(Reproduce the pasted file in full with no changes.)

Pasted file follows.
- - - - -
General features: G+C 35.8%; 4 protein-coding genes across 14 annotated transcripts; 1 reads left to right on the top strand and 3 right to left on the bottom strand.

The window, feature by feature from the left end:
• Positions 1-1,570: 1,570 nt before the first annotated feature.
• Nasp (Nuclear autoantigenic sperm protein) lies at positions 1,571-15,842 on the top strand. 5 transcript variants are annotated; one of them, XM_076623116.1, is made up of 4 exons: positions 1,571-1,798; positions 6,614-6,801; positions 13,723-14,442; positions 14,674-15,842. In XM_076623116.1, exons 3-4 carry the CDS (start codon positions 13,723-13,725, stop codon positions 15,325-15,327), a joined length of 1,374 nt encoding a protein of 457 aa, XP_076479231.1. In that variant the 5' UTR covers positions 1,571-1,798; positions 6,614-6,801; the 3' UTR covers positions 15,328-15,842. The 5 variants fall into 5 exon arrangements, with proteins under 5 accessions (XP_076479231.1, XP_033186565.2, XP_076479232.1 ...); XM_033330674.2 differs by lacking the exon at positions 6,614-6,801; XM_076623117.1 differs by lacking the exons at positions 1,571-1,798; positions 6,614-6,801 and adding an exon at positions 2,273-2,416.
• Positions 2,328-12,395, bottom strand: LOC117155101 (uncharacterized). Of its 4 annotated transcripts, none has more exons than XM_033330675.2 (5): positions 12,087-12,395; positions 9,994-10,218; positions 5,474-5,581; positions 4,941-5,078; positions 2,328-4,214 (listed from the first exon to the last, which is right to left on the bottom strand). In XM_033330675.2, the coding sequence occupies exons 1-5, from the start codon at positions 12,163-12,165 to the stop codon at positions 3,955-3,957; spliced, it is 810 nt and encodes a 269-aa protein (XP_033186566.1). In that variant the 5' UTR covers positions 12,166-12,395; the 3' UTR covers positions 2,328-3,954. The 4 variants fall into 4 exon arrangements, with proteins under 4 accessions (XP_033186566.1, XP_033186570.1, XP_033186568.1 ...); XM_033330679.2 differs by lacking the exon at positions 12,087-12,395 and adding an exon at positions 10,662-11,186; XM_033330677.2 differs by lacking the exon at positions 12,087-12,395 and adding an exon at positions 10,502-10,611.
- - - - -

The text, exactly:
General features: G+C 35.8%; 4 protein-coding genes across 14 annotated transcripts; 1 reads left to right on the top strand and 3 right to left on the bottom strand.

The window, feature by feature from the left end:
• Positions 1-1,570: 1,570 nt before the first annotated feature.
• Nasp (Nuclear autoantigenic sperm protein) lies at positions 1,571-15,842 on the top strand. 5 transcript variants are annotated; one of them, XM_076623116.1, is made up of 4 exons: positions 1,571-1,798; positions 6,614-6,801; positions 13,723-14,442; positions 14,674-15,842. In XM_076623116.1, exons 3-4 carry the CDS (start codon positions 13,723-13,725, stop codon positions 15,325-15,327), a joined length of 1,374 nt encoding a protein of 457 aa, XP_076479231.1. In that variant the 5' UTR covers positions 1,571-1,798; positions 6,614-6,801; the 3' UTR covers positions 15,328-15,842. The 5 variants fall into 5 exon arrangements, with proteins under 5 accessions (XP_076479231.1, XP_033186565.2, XP_076479232.1 ...); XM_033330674.2 differs by lacking the exon at positions 6,614-6,801; XM_076623117.1 differs by lacking the exons at positions 1,571-1,798; positions 6,614-6,801 and adding an exon at positions 2,273-2,416.
• Positions 2,328-12,395, bottom strand: LOC117155101 (uncharacterized). Of its 4 annotated transcripts, none has more exons than XM_033330675.2 (5): positions 12,087-12,395; positions 9,994-10,218; positions 5,474-5,581; positions 4,941-5,078; positions 2,328-4,214 (listed from the first exon to the last, which is right to left on the bottom strand). In XM_033330675.2, the coding sequence occupies exons 1-5, from the start codon at positions 12,163-12,165 to the stop codon at positions 3,955-3,957; spliced, it is 810 nt and encodes a 269-aa protein (XP_033186566.1). In that variant the 5' UTR covers positions 12,166-12,395; the 3' UTR covers positions 2,328-3,954. The 4 variants fall into 4 exon arrangements, with proteins under 4 accessions (XP_033186566.1, XP_033186570.1, XP_033186568.1 ...); XM_033330679.2 differs by lacking the exon at positions 12,087-12,395 and adding an exon at positions 10,662-11,186; XM_033330677.2 differs by lacking the exon at positions 12,087-12,395 and adding an exon at positions 10,502-10,611.